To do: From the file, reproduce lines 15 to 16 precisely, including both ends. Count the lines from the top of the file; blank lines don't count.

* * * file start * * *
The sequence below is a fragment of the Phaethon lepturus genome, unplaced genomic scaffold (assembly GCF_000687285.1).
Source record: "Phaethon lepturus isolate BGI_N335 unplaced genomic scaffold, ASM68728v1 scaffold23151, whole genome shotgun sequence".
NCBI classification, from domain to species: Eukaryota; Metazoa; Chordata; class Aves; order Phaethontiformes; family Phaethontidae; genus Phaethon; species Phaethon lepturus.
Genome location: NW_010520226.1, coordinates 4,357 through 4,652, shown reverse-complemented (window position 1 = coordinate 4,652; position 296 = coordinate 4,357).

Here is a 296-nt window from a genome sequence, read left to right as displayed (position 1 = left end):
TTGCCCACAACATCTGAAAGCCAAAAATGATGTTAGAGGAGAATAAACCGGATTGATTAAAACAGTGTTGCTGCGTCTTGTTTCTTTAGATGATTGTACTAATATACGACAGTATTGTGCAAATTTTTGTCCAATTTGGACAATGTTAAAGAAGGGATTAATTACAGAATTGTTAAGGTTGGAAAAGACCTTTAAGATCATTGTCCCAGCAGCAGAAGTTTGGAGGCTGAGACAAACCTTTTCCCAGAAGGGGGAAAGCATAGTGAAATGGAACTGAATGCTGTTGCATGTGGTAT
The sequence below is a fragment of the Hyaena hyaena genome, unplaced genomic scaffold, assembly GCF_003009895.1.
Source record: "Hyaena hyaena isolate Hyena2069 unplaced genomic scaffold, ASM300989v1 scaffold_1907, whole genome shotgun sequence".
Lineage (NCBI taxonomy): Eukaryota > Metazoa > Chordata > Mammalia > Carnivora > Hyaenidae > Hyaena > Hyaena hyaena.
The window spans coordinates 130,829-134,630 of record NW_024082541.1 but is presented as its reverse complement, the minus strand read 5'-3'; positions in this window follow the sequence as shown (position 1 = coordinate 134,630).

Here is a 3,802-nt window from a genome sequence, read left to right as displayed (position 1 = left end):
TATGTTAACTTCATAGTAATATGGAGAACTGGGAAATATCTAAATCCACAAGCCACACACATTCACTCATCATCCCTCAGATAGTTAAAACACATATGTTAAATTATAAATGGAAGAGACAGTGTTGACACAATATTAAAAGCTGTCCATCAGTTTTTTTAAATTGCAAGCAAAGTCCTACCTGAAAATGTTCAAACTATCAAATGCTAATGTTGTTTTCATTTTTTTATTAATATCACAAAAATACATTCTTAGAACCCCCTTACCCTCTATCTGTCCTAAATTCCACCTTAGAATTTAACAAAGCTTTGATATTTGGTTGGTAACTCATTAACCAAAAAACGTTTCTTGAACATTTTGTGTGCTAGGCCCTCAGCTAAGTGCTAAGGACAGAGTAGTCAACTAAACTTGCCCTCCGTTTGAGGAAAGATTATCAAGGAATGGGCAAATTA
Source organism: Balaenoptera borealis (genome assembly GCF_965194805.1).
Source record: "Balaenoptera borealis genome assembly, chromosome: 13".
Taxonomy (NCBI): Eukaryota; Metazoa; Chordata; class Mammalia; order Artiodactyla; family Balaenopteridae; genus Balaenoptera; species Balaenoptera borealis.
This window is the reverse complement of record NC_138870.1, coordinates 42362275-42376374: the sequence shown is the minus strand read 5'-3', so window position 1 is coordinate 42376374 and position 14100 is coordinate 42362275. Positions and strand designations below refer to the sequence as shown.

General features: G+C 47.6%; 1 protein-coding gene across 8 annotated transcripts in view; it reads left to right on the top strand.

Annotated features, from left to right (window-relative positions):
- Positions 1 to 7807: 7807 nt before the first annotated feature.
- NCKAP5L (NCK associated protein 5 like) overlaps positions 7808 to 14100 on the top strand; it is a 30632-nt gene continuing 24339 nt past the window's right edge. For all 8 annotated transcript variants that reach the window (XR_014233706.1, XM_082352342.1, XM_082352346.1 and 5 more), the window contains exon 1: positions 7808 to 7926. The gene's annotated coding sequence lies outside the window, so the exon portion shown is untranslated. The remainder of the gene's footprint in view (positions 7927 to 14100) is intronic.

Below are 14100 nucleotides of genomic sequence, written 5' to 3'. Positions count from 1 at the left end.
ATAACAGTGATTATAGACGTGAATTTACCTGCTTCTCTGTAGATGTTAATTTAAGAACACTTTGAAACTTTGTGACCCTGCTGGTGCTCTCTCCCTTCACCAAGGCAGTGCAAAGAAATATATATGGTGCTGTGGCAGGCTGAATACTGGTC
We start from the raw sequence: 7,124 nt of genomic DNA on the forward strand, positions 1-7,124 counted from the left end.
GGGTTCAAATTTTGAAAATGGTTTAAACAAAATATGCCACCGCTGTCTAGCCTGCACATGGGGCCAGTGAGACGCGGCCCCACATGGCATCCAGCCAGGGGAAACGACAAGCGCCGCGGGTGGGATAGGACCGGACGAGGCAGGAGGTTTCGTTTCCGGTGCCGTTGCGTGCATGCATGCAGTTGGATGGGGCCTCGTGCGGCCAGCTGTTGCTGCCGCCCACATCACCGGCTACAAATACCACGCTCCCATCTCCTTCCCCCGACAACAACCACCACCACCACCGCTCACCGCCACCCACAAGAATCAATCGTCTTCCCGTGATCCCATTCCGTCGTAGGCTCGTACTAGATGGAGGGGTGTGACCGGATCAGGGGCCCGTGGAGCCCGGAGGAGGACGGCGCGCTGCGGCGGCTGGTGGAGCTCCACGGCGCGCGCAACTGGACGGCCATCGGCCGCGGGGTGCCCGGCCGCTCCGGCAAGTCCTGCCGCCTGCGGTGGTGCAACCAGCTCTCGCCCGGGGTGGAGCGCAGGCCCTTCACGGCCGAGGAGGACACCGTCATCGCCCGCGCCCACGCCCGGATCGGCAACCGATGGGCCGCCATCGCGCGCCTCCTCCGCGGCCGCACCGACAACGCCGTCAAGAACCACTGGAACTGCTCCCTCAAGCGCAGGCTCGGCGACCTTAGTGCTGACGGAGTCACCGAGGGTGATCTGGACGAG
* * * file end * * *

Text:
Taxonomy (NCBI): Eukaryota; Metazoa; Chordata; class Mammalia; order Artiodactyla; family Balaenopteridae; genus Balaenoptera; species Balaenoptera borealis.
This window is the reverse complement of record NC_138870.1, coordinates 42362275-42376374: the sequence shown is the minus strand read 5'-3', so window position 1 is coordinate 42376374 and position 14100 is coordinate 42362275. Positions and strand designations below refer to the sequence as shown.